In a school-desegregation case, to pick a classic 23(b)(2) scenario, all of the plaintiffs are relevantly affected by the defendant's actions in the same way, so one brief standing analysis could easily cover all of the plaintiffs.
Indeed, in light of the flexible nature of the prudential standing limitations, courts facing multiple-plaintiff cases with third-party standing issues could go further than just bypassing the prudential analysis for extra plaintiffs. Instead, a court might justifiably decide that all plaintiffs affirmatively satisfy the prudential requirements because one plaintiff satisfies them, as long as the extra plaintiffs' presence in the case would not add any complications.
Plaintiff, Country-Wide Insurance Company, brings this action for a declaration that Plaintiff is not obligated to pay claims for no- fault benefits submitted to Plaintiff in connection with an alleged motor vehicle accident in which defendant, Igenie F.
Plaintiff also alleges that Blenman received medical treatment from the Medical Provider Defendants, including New York City Health and Hospitals Corporation Kings County Hospital Center, and that Blenman assigned the right to collect no-fault insurance benefits to those providers.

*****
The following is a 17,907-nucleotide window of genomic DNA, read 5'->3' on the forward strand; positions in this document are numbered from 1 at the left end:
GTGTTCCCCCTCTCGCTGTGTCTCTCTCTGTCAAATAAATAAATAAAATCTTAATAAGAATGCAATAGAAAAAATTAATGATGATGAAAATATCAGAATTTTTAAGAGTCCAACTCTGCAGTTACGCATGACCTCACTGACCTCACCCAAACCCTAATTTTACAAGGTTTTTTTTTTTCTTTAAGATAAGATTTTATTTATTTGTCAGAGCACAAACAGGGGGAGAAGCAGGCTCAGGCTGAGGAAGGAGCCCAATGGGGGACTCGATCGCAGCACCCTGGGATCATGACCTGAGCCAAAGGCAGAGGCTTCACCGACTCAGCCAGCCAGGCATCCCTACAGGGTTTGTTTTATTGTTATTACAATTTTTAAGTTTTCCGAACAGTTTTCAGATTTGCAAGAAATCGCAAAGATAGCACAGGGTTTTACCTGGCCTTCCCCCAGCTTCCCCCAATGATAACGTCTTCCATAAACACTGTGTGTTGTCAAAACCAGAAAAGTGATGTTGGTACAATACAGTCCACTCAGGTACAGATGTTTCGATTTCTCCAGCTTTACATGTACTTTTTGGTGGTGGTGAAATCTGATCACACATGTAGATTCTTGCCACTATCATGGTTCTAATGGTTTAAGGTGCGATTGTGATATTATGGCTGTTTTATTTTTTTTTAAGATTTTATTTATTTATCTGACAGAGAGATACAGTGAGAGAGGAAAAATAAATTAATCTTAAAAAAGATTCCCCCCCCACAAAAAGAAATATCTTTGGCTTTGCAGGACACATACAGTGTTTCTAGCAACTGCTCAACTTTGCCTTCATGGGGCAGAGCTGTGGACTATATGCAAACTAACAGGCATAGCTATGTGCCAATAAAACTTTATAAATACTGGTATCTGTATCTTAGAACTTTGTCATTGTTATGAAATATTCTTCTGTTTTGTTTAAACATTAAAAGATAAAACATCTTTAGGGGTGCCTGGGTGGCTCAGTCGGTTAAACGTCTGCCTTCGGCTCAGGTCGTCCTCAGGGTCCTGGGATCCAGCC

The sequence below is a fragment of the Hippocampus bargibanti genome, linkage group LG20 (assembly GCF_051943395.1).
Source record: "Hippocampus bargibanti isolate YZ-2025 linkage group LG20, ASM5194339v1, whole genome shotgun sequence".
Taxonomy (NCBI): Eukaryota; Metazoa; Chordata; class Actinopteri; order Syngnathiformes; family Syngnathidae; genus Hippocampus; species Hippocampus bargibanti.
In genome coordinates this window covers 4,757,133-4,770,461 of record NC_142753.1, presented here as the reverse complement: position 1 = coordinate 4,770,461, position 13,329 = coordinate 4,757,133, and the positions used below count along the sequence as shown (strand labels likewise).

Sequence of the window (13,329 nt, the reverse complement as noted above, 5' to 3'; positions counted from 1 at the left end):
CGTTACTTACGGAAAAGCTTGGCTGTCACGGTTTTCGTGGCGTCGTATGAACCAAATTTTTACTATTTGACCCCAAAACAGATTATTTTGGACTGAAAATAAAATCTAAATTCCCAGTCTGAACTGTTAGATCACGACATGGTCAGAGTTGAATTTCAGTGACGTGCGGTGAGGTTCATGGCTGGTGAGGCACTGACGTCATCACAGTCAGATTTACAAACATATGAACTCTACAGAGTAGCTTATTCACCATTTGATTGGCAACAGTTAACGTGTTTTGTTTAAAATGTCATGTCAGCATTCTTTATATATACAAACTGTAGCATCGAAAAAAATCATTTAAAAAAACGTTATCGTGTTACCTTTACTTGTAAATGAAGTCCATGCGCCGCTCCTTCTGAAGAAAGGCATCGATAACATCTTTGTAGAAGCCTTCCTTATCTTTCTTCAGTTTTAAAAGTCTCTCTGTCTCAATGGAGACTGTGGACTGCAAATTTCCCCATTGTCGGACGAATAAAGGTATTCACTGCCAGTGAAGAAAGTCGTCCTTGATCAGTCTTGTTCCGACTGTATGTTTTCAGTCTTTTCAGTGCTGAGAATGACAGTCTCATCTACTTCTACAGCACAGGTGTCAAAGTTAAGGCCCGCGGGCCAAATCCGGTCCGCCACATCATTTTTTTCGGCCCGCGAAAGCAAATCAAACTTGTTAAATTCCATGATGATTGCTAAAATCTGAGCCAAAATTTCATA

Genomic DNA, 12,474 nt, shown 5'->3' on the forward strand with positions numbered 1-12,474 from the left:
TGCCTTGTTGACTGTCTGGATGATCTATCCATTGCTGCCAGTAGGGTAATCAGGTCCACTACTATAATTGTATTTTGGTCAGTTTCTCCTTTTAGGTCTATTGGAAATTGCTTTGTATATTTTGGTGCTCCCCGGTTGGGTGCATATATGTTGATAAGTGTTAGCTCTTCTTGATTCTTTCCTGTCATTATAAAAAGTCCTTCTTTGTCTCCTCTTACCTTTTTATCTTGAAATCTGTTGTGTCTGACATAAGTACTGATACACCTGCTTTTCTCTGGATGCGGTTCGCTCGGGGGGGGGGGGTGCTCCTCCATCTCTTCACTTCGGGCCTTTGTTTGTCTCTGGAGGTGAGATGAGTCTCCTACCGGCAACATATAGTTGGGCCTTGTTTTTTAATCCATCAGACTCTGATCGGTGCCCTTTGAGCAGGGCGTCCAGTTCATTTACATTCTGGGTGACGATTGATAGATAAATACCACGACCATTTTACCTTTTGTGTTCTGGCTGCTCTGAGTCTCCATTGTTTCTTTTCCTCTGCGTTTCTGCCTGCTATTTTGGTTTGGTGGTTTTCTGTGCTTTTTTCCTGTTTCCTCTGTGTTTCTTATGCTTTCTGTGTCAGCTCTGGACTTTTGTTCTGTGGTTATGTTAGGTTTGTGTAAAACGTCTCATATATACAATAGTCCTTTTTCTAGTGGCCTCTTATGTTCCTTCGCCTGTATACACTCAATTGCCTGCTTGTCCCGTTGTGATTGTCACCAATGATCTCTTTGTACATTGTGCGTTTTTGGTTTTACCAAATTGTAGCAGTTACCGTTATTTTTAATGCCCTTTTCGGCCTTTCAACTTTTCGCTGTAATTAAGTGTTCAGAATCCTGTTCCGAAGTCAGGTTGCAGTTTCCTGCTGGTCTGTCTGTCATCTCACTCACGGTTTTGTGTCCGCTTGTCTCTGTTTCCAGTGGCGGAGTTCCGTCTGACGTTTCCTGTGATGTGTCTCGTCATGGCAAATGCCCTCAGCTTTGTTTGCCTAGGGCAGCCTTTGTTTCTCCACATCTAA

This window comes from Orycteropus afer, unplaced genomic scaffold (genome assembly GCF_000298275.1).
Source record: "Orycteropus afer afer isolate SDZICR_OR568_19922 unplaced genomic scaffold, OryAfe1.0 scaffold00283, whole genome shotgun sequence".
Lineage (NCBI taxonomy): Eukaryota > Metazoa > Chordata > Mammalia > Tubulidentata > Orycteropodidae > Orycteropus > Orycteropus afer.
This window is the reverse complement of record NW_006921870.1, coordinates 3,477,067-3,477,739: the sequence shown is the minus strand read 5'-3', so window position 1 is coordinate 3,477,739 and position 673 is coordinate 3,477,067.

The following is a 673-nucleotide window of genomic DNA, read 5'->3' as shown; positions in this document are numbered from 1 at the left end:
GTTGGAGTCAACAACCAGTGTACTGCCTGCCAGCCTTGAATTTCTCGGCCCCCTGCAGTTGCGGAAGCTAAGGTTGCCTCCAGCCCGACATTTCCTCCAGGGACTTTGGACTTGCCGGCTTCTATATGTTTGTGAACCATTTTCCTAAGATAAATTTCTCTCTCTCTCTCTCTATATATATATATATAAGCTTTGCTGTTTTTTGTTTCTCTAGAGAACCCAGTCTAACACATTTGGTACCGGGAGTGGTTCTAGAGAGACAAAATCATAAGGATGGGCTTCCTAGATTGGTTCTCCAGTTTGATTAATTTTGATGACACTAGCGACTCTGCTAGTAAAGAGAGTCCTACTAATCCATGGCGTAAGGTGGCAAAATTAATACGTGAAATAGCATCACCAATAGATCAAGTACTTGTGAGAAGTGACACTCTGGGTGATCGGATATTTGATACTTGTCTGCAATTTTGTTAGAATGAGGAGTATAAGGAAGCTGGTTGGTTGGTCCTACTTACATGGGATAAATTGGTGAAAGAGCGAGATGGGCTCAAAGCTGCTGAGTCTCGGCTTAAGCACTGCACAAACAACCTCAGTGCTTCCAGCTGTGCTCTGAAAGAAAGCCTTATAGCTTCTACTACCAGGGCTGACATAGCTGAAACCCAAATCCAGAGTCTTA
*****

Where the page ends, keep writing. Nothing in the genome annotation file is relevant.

LEGAL COMMENTARY: The court noted that in this case, the Plaintiff
, in the original complaint, named "Jackson Hospital.
1999) (finding fraudulent joinder and denying motion to remand when the plaintiffs had no evidence to support the conclusory allegation in their complaint because a plaintiff may not "depriv[e] diverse defendants of a federal forum by mere conclusory allegations which have no basis in fact."); Poole v.
THE PLAINTIFF'S Complaint is the starting point for a defendant to remove a case to federal court, particularly when an out-of-state defendant seeks to remove a case to federal court on diversity jurisdiction grounds.
with three criteria: their motivation to make money, their
Among other reliefs, the plaintiffs
want a declaration that the EFCC's order sealing their business concerns and premises without regards to the laid down procedures is unlawful, unwarranted, illegal, overreaching and a clear abuse of office and privilege.
Specifically, the plaintiff
pointed to the fact that SSDI does not take into account an employer's duty to make reasonable accommodations.
was liable for the defendants' fees and costs because the plaintiff
's claims lacked merit and its conduct was unreasonable.
Eight of the plaintiffs
in the case were among about 1,000 employees nationwide who accepted the offer.